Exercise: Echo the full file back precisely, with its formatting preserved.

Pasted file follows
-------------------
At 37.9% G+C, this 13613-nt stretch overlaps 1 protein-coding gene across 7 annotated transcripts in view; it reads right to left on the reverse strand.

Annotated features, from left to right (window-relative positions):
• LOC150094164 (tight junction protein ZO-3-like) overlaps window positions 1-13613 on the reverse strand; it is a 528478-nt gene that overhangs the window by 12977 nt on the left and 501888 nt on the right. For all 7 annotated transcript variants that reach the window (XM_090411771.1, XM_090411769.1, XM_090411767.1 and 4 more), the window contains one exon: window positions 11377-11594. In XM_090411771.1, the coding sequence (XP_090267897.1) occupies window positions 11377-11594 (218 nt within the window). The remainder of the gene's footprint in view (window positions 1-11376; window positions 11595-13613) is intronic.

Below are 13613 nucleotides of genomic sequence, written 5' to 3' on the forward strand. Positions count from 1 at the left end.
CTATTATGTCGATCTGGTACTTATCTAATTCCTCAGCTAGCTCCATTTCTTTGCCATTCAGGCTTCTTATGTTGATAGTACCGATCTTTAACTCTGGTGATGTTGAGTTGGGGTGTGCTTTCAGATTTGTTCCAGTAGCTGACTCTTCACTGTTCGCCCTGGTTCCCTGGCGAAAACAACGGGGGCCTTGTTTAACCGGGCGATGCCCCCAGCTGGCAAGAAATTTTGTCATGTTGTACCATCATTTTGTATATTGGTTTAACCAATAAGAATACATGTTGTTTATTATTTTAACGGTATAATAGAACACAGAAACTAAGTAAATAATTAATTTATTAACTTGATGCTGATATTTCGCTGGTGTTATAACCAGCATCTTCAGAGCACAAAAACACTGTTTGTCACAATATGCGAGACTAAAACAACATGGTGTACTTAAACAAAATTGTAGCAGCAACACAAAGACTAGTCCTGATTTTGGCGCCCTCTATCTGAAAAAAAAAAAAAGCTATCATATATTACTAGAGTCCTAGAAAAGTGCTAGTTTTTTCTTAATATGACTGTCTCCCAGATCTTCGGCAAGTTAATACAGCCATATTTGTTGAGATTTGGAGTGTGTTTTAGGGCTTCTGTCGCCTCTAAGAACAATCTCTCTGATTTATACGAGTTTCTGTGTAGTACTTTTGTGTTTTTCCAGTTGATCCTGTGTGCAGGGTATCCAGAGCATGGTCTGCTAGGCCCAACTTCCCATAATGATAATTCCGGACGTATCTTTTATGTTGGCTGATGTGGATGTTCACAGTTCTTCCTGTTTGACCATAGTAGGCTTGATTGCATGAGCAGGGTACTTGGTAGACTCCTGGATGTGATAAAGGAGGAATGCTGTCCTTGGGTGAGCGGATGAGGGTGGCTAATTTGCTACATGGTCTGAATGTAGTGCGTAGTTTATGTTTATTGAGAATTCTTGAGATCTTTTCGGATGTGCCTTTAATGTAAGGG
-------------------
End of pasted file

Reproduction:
At 37.9% G+C, this 13613-nt stretch overlaps 1 protein-coding gene across 7 annotated transcripts in view; it reads right to left on the reverse strand.

Annotated features, from left to right (window-relative positions):
• LOC150094164 (tight junction protein ZO-3-like) overlaps window positions 1-13613 on the reverse strand; it is a 528478-nt gene that overhangs the window by 12977 nt on the left and 501888 nt on the right. For all 7 annotated transcript variants that reach the window (XM_090411771.1, XM_090411769.1, XM_090411767.1 and 4 more), the window contains one exon: window positions 11377-11594. In XM_090411771.1, the coding sequence (XP_090267897.1) occupies window positions 11377-11594 (218 nt within the window). The remainder of the gene's footprint in view (window positions 1-11376; window positions 11595-13613) is intronic.

Below are 13613 nucleotides of genomic sequence, written 5' to 3' on the forward strand. Positions count from 1 at the left end.
CTATTATGTCGATCTGGTACTTATCTAATTCCTCAGCTAGCTCCATTTCTTTGCCATTCAGGCTTCTTATGTTGATAGTACCGATCTTTAACTCTGGTGATGTTGAGTTGGGGTGTGCTTTCAGATTTGTTCCAGTAGCTGACTCTTCACTGTTCGCCCTGGTTCCCTGGCGAAAACAACGGGGGCCTTGTTTAACCGGGCGATGCCCCCAGCTGGCAAGAAATTTTGTCATGTTGTACCATCATTTTGTATATTGGTTTAACCAATAAGAATACATGTTGTTTATTATTTTAACGGTATAATAGAACACAGAAACTAAGTAAATAATTAATTTATTAACTTGATGCTGATATTTCGCTGGTGTTATAACCAGCATCTTCAGAGCACAAAAACACTGTTTGTCACAATATGCGAGACTAAAACAACATGGTGTACTTAAACAAAATTGTAGCAGCAACACAAAGACTAGTCCTGATTTTGGCGCCCTCTATCTGAAAAAAAAAAAAAGCTATCATATATTACTAGAGTCCTAGAAAAGTGCTAGTTTTTTCTTAATATGACTGTCTCCCAGATCTTCGGCAAGTTAATACAGCCATATTTGTTGAGATTTGGAGTGTGTTTTAGGGCTTCTGTCGCCTCTAAGAACAATCTCTCTGATTTATACGAGTTTCTGTGTAGTACTTTTGTGTTTTTCCAGTTGATCCTGTGTGCAGGGTATCCAGAGCATGGTCTGCTAGGCCCAACTTCCCATAATGATAATTCCGGACGTATCTTTTATGTTGGCTGATGTGGATGTTCACAGTTCTTCCTGTTTGACCATAGTAGGCTTGATTGCATGAGCAGGGTACTTGGTAGACTCCTGGATGTGATAAAGGAGGAATGCTGTCCTTGGGTGAGCGGATGAGGGTGGCTAATTTGCTACATGGTCTGAATGTAGTGCGTAGTTTATGTTTATTGAGAATTCTTGAGATCTTTTCGGATGTGCCTTTAATGTAAGGG